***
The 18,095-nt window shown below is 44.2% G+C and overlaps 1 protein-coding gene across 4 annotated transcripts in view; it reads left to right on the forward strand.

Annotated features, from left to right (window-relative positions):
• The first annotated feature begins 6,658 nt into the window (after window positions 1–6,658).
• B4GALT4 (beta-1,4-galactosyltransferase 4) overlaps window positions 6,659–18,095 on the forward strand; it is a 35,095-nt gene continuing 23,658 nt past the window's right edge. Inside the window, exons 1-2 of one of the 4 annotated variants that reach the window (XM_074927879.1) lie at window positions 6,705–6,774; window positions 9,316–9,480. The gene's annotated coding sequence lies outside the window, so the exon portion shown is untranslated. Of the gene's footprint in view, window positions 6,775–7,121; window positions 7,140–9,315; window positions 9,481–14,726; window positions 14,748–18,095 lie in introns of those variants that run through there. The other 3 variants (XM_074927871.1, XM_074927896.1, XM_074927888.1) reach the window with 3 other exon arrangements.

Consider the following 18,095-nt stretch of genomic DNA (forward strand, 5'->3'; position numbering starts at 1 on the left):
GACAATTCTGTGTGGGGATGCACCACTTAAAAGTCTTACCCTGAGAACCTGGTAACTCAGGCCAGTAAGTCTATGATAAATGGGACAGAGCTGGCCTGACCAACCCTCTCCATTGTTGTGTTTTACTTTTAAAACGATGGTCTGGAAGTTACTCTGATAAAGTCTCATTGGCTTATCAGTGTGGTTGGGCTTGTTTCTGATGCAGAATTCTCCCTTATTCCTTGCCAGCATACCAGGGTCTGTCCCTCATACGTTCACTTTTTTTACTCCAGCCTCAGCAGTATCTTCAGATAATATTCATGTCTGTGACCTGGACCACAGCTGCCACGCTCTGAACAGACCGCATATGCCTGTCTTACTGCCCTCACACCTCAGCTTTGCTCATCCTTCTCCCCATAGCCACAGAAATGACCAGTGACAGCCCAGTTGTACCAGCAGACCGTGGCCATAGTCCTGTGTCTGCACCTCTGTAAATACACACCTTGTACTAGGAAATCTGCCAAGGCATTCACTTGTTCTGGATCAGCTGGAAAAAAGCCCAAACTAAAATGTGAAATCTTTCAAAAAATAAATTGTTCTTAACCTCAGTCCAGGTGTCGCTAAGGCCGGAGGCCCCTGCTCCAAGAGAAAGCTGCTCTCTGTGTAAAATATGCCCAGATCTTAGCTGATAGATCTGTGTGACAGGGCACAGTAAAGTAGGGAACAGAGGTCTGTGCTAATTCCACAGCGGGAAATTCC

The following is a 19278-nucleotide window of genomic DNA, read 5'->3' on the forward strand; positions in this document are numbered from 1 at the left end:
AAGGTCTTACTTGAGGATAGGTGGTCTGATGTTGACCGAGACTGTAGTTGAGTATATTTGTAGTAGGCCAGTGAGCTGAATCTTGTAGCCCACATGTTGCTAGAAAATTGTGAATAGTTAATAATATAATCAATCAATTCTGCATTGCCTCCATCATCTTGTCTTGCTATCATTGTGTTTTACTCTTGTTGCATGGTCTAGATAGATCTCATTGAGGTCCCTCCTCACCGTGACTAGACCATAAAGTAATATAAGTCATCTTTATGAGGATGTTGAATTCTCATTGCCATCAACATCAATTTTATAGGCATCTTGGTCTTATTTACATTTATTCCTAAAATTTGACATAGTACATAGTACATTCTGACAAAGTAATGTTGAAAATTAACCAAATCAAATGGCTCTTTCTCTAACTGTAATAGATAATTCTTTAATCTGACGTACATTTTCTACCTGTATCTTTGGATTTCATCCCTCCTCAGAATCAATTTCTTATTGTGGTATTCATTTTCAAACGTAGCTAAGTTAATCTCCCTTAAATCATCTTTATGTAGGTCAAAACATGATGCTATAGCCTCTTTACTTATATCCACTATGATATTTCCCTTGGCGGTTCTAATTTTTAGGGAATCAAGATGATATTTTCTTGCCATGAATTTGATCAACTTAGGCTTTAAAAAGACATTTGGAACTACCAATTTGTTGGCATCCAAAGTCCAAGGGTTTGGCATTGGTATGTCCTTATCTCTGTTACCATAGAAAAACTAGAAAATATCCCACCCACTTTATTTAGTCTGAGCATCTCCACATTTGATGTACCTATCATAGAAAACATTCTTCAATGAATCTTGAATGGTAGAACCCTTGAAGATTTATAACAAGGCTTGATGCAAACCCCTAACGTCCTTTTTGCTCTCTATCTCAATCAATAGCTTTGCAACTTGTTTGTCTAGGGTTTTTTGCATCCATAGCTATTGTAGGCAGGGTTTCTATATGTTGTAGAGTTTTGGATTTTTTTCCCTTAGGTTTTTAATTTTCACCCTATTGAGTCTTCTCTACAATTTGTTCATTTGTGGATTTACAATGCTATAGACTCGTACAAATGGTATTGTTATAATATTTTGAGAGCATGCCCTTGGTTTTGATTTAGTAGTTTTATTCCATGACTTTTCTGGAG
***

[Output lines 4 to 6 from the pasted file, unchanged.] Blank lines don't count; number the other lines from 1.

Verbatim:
• B4GALT4 (beta-1,4-galactosyltransferase 4) overlaps window positions 6,659–18,095 on the forward strand; it is a 35,095-nt gene continuing 23,658 nt past the window's right edge. Inside the window, exons 1-2 of one of the 4 annotated variants that reach the window (XM_074927879.1) lie at window positions 6,705–6,774; window positions 9,316–9,480. The gene's annotated coding sequence lies outside the window, so the exon portion shown is untranslated. Of the gene's footprint in view, window positions 6,775–7,121; window positions 7,140–9,315; window positions 9,481–14,726; window positions 14,748–18,095 lie in introns of those variants that run through there. The other 3 variants (XM_074927871.1, XM_074927896.1, XM_074927888.1) reach the window with 3 other exon arrangements.

Consider the following 18,095-nt stretch of genomic DNA (forward strand, 5'->3'; position numbering starts at 1 on the left):
GACAATTCTGTGTGGGGATGCACCACTTAAAAGTCTTACCCTGAGAACCTGGTAACTCAGGCCAGTAAGTCTATGATAAATGGGACAGAGCTGGCCTGACCAACCCTCTCCATTGTTGTGTTTTACTTTTAAAACGATGGTCTGGAAGTTACTCTGATAAAGTCTCATTGGCTTATCAGTGTGGTTGGGCTTGTTTCTGATGCAGAATTCTCCCTTATTCCTTGCCAGCATACCAGGGTCTGTCCCTCATACGTTCACTTTTTTTACTCCAGCCTCAGCAGTATCTTCAGATAATATTCATGTCTGTGACCTGGACCACAGCTGCCACGCTCTGAACAGACCGCATATGCCTGTCTTACTGCCCTCACACCTCAGCTTTGCTCATCCTTCTCCCCATAGCCACAGAAATGACCAGTGACAGCCCAGTTGTACCAGCAGACCGTGGCCATAGTCCTGTGTCTGCACCTCTGTAAATACACACCTTGTACTAGGAAATCTGCCAAGGCATTCACTTGTTCTGGATCAGCTGGAAAAAAGCCCAAACTAAAATGTGAAATCTTTCAAAAAATAAATTGTTCTTAACCTCAGTCCAGGTGTCGCTAAGGCCGGAGGCCCCTGCTCCAAGAGAAAGCTGCTCTCTGTGTAAAATATGCCCAGATCTTAGCTGATAGATCTGTGTGACAGGGCACAGTAAAGTAGGGAACAGAGGTCTGTGCTAATTCCACAGCGGGAAATTCC